|ASUS Striker II NSE nForce 790i SLI Motherboard|
|Reviews - Featured Reviews: Motherboards|
|Written by Olin Coles|
|Wednesday, 28 May 2008|
Page 12 of 14
Lightsmark 2007 Frame Rate Results
Stepan Hrbek is the mastermind behind Lightmark 2007, a program that allows you to benchmark real-time global illumination. Natural lighting makes artificial graphics life-like and real. Computers get faster, but rendering more polygons doesn't add value if lighting still looks faked, so insiders know that the next big thing is proper lighting; aka Realtime Global Illumination.
Typical workloads in real-time rendering will shift, and Lightsmark simulates it. Global Illumination renders often take hours, so is your computer fast enough for real-time?
Before Lightsmark, real-time global illumination was limited to small scenes, small resolutions, small speeds, specially crafted scenes with handmade optimizations. Lightsmark breaks all limits at once, running in reasonably sized scene (220000 triangles) in high resolutions at excellent speed.
Lighting is computed fully automatically in an original unmodified scene from 2007 game World of Padman. This benchmark is not tweaked for Lightsmark, and contains all sorts of geometrical difficulties with extra rooms hidden below the floor.
This scene places medium to low demands on graphics cards and tests the maximum speed with which the scene can be properly displayed at each resolution.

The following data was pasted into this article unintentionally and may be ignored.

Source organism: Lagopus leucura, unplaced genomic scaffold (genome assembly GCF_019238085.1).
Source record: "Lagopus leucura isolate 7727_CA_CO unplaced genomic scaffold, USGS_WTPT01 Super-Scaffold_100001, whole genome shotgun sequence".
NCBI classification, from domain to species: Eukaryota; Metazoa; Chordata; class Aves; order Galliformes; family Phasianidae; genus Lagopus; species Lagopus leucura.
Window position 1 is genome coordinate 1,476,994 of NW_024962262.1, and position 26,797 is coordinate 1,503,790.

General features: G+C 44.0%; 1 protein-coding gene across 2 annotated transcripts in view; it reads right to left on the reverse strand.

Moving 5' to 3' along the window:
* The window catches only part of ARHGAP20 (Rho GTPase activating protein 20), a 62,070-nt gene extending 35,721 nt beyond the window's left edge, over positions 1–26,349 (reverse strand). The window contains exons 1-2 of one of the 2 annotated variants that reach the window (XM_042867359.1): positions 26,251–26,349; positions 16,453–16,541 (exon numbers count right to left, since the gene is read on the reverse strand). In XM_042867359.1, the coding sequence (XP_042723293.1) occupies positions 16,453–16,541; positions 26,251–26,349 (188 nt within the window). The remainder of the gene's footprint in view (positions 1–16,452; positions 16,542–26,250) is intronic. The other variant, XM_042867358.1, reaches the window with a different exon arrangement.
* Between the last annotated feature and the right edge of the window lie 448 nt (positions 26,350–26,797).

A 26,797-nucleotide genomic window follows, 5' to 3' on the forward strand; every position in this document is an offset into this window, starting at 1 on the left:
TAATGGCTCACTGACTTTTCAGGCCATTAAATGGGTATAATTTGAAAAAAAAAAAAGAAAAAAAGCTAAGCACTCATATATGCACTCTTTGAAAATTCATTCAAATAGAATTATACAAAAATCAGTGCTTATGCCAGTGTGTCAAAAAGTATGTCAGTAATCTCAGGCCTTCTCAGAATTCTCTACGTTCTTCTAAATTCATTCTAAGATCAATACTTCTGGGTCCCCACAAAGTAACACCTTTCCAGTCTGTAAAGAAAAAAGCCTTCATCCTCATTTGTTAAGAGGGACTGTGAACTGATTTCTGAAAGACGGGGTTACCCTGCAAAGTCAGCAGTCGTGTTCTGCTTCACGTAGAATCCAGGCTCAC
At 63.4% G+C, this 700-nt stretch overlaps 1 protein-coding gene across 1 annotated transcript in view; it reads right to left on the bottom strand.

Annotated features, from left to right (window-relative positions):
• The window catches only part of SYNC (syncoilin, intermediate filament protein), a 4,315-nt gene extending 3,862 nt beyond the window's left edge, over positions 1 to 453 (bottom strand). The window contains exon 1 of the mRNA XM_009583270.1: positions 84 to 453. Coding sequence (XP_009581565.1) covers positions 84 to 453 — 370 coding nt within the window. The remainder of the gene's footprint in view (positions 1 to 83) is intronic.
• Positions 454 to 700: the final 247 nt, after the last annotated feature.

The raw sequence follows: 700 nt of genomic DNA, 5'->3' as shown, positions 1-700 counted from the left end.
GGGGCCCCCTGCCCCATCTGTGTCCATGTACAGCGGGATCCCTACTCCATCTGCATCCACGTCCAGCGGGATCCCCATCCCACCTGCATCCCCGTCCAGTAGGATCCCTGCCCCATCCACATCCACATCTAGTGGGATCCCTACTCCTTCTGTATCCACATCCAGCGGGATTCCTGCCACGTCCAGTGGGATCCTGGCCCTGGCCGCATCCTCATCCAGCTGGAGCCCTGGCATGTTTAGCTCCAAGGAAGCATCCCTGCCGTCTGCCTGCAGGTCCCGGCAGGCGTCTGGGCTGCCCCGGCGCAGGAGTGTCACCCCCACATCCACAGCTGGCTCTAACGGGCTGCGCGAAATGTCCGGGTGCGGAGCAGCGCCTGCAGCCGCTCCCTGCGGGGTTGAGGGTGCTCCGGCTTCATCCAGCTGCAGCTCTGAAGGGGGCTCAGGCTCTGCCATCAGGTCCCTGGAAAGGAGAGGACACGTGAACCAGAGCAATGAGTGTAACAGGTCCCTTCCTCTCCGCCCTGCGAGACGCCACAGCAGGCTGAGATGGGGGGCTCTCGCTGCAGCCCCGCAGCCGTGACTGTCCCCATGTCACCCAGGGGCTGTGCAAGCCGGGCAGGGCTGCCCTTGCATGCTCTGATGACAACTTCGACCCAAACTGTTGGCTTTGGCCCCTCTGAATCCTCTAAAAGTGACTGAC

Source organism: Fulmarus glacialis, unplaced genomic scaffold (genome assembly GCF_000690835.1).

With a large array of video benchmarks behind us, the point is clearly made. While the differences in performance between the ASUS Striker II NSE and Gigabyte GA-X48T-DQ6 are barely noticeable at their best, there is a distinct indication that single-card graphics bandwidth and performance are practically identical.
It's a clear advantage to the ASUS Striker II NSE then, because with everything else being equal to the Gigabyte GA-X48T-DQ6, the NSE can still accept another video card and continue climbing up the graphical performance ladder.
Our next section was intended to include the disk bandwidth benchmark tests. However after hours of wasted time comparing one ICH9 chipset to the NF790i and coming up near-even, it shouldn't come as a surprise that all of our results were equally identical.
So in the following section Benchmark Reviews will introduce a new angle in mainboard testing, and we shall see how these motherboards compare in regards to energy consumption. Let's hope that this will help decide an outcome, because this might be the first time I've seen identical products from different chipset manufacturers.